United States v. Jones, 340 F.2d 913 (7th Cir. 1965); Adams v. United States, 118 U.S.App.D.C. 364, 336 F.2d 752 (D.C. Cir. 1964); Brown v. United States, 125 U.S.App.D.C. 43, 365 F.2d 976 (1966); Welch v. United States, 361 F.2d 214 (10th Cir. 1966); United States v. Gorman, 355 F.2d 151 (2d Cir. 1965); United States v. Yant, 373 F.2d 543 (6th Cir. 1967). Searches also have been upheld in light of unusual circumstances that make them "reasonable." Caldwell v. United States, 338 F.2d 385 (8th Cir. 1964) [search of vehicle abandoned by fleeing felon upheld]; Boyden v. United States, 363 F.2d 551 (9th Cir. 1966) [danger of fire because of spilled gasoline held to justify search of overturned automobile after arrestee removed].
Westover v. United States, 342 F.2d 684 (9th Cir. 1965) [search made day following arrest, in storage lot]; Smith v. United States, 118 U.S.App.D.C. 235, 335 F.2d 270 (D.C. Cir. 1964) [search conducted following day in private garage under police control]. Compare Thompson v. United States, 342 F.2d 137 (5th Cir. 1965), where the defendant got into a second car and proceeded short distance from the first car at which point he was arrested and returned to the first car, where a search was conducted (and upheld).
In this case the search was conducted at a location five miles from the scene of arrest and from twenty minutes to more than an hour after the arrests, and after appellants had been booked and put in cells. The government makes generalized assertions that an immediate search was necessary because Barnett had not been apprehended and might have attempted to reach the car, but there is no evidence that the car was not secure in the jail parking lot a few feet from the jail itself. In addition, the car previously (though briefly) had been left unattended at the arrest site. If insecure it could, on the facts of this case, have been safeguarded for the brief time necessary to seek a search warrant from one of the justices of the peace whose offices were likewise a few paces distant.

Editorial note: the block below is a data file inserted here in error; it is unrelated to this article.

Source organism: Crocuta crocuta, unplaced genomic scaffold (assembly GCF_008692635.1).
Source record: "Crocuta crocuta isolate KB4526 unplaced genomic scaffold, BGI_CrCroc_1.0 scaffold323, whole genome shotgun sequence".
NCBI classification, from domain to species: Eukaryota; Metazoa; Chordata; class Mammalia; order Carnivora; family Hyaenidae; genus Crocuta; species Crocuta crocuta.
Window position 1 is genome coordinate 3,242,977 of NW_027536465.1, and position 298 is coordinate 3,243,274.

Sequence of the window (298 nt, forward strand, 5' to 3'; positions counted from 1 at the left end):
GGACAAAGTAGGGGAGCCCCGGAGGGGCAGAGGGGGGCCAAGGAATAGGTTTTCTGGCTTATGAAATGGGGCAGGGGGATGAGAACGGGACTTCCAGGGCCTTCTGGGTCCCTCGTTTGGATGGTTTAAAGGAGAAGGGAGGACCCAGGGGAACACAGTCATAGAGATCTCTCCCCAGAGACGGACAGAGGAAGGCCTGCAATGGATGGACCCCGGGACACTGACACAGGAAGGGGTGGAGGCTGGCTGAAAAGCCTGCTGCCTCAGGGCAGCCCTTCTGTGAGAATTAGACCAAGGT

Other factors also point to the conclusion that the search was not "reasonable" within the meaning of the Fourth Amendment. The purpose was not to locate anything related to the charges for which appellants were arrested. Chief Burnley had been requested by the Secret Service to be on the lookout for evidence of the coin charges. There was adequate opportunity to obtain a search warrant. The extent to which such an opportunity will invalidate a warrantless search is not entirely clear. Compare Trupiano v. United States, 334 U.S. 699, 68 S.Ct. 1229, 92 L.Ed. 1663 (1948), with United States v. Rabinowitz, 339 U.S. 56, 70 S.Ct. 430, 94 L.Ed. 653 (1950). But we recently held that "the practicability, under the circumstances, of submitting evidence which may justify a search to a magistrate, for his independent determination, is a significant factor [in determining the reasonableness of a search of an automobile]." Williams v. United States, 382 F.2d 48 (5th Cir. 1967). See also Rent v. United States, 209 F.2d 893 (5th Cir. 1954). Deputy Fisher testified with laudatory candor that he had no specific idea of what he was looking for and that he would have been unable to list the items sought with sufficient specificity to secure a warrant for the search. The search was a general exploratory one made for evidence of a charge as to which the officers had, at the most, mere suspicion.
Under all the circumstances the government did not sustain its burden of showing that the search was incident to the arrest of appellants or that it came under any other exception to the Fourth Amendment's general requirement of a warrant prior to search.
A different result is not required by Cooper v. State of California, 386 U.S. 58, 87 S.Ct. 788, 17 L.Ed.2d 730 (1967). In Cooper, the arrest was made for a narcotics violation, and state law directed the arresting officer to seize any car used to transport illicit narcotic drugs. In view of the nature of police custody of the car the Court held that a search pursuant to this custody was not constitutionally unreasonable. 49 U.S.C.A. § 782 authorizes seizure of automobiles used to transport or conceal contraband; contraband is defined in 49 U.S.C.A. § 781 as including "any * * * altered * * * coin * * * of the United States." Under certain circumstances, seizure pursuant to these sections may authorize search of a vehicle without a warrant. Drummond v. United States, 350 F.2d 983 (8th Cir. 1965), cert. denied, 384 U.S. 944, 86 S.Ct. 1469, 16 L.Ed.2d 542 (1966); Burge v. United States, 342 F.2d 408 (9th Cir.), cert. denied, 382 U.S. 829, 86 S.Ct. 63, 15 L.Ed.2d 72 (1965). Cf. United States v. Haith, 297 F.2d 65 (4th Cir. 1961), cert. denied, 369 U.S. 804, 82 S.Ct. 643, 7 L.Ed.2d 550 (1962).